When Jim Hunt announced for his second gubernatorial term at the Vance- Aycock Dinner in Asheville on October 7, 1979, the subject of his Republican opponent, Beverly Lake, Jr., came up at a press conference. Former state senator Lake had that week switched his party affiliation from Democrat to Republican. He had also shaved his moustache. Lake, Hunt said, was trying to avoid looking like Thomas E. Dewey, the New York governor defeated by Harry Truman in 1948. "He may not look like Thomas Dewey," Hunt said, "but when we get through with him next year, we're going to make him feel like Thomas Dewey."
Hunt made good on that promise. Lake, a Raleigh lawyer, emerged as an unimpressive campaigner, even with the help of Helms's Congressional Club. Hunt linked Lake with his father's segregationist racial views. Prior to the November election, on Hunt's initiative, the two staged a televised debate at Meredith College, where Hunt's high-level, positive discussion of campaign issues left Lake far behind.
In the debate Lake first tried to use graphics, unveiling a placard entitled "Hunt's Political Machine," which tied the governor to state AFL-CIO leader Wilbur Hobby. When the debate moderator ruled that out, Lake launched a slashing but poorly organized attack. Hunt concentrated on the achievements of his first term, ignoring Lake's charges. " Lake managed to say little about what his administration would do," observed the Greensboro Record. "He came across as incompetent and stupid."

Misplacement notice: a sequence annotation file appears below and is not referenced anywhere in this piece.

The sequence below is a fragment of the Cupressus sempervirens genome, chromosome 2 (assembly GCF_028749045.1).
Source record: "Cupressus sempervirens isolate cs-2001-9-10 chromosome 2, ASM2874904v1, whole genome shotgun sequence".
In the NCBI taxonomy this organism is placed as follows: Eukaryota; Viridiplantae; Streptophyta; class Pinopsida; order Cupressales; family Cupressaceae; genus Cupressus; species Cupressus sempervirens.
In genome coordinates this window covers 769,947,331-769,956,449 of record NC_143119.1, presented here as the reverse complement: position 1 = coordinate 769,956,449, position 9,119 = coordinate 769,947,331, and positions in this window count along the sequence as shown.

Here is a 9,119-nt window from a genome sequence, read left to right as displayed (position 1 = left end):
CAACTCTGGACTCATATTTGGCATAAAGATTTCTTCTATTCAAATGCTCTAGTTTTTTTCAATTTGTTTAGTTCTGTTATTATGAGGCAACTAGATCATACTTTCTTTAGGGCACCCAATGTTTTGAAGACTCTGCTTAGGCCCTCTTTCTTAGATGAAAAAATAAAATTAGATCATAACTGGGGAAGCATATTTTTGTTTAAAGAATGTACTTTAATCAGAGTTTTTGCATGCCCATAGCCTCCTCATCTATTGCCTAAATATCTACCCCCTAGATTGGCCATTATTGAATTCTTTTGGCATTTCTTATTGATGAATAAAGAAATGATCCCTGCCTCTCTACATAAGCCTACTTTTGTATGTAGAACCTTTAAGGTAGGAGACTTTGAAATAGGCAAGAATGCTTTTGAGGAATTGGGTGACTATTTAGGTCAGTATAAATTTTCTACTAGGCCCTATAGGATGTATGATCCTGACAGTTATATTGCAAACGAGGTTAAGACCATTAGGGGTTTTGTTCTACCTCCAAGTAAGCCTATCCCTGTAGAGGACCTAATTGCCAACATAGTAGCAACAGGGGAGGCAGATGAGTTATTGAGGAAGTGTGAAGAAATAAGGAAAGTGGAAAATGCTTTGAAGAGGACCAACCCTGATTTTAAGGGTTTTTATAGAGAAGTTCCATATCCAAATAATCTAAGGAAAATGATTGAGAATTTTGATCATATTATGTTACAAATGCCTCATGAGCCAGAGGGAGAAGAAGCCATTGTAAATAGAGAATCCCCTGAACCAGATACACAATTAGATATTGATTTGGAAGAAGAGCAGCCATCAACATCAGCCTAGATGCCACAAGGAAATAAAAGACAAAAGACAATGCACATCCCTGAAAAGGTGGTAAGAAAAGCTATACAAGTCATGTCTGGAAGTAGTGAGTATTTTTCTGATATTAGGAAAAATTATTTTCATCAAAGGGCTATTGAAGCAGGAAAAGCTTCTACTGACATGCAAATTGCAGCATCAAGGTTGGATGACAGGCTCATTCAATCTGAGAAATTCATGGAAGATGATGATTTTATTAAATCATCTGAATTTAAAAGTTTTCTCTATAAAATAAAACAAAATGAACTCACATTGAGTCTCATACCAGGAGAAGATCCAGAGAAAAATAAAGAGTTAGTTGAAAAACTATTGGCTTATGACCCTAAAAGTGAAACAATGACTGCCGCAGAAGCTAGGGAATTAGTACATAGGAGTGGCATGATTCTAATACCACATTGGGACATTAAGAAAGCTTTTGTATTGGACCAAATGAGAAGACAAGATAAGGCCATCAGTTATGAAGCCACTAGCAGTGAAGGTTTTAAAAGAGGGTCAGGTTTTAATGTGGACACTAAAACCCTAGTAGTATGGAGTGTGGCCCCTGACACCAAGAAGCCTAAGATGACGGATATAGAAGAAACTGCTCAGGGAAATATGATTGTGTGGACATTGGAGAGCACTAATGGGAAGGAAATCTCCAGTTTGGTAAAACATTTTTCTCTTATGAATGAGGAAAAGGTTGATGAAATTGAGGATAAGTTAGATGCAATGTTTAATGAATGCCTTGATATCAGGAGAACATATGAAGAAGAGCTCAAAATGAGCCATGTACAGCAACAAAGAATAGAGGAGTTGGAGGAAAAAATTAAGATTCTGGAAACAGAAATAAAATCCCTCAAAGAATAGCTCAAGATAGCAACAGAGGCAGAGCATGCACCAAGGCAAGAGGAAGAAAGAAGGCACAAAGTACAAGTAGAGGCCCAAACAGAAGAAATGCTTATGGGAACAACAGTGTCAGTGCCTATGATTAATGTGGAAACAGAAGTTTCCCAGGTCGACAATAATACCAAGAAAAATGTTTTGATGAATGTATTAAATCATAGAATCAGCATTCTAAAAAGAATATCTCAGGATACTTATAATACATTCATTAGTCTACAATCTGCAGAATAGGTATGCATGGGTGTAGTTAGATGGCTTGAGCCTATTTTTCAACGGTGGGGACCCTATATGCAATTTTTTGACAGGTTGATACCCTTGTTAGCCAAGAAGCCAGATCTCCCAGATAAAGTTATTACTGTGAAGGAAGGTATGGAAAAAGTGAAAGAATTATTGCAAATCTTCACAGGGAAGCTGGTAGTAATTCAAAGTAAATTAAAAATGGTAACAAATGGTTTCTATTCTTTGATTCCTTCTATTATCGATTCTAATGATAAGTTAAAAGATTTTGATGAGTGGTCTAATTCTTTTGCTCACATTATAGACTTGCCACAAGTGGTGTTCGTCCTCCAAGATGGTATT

Earlier, in the May Democratic primary, Hunt had taken on former governor Bob Scott and easily trounced him. Hunt and Scott had also staged a television debate in February. Scott attacked Hunt for increasing his office staff by 130 percent. The governor's overpowering political style, he charged, had sent a "wave of fear across Raleigh with state employees afraid to speak out about problems." But the Scott rhetoric seemed overwrought. Hunt calmly outlined the accomplishments of his first term and plans for his second and ignored Scott's criticisms.
Hunt's administration weathered several embarrassments that year, however, all outgrowths of the high-powered political tone of his regime. In the first, a Hunt appointee, Mather Slaughter, foolishly initiated a project evaluating the political loyalties of sheriffs whom he knew in connection with his alcoholic beverage control work. Both Governor Scott and the Republicans seized on this issue when somebody leaked Slaughter's memos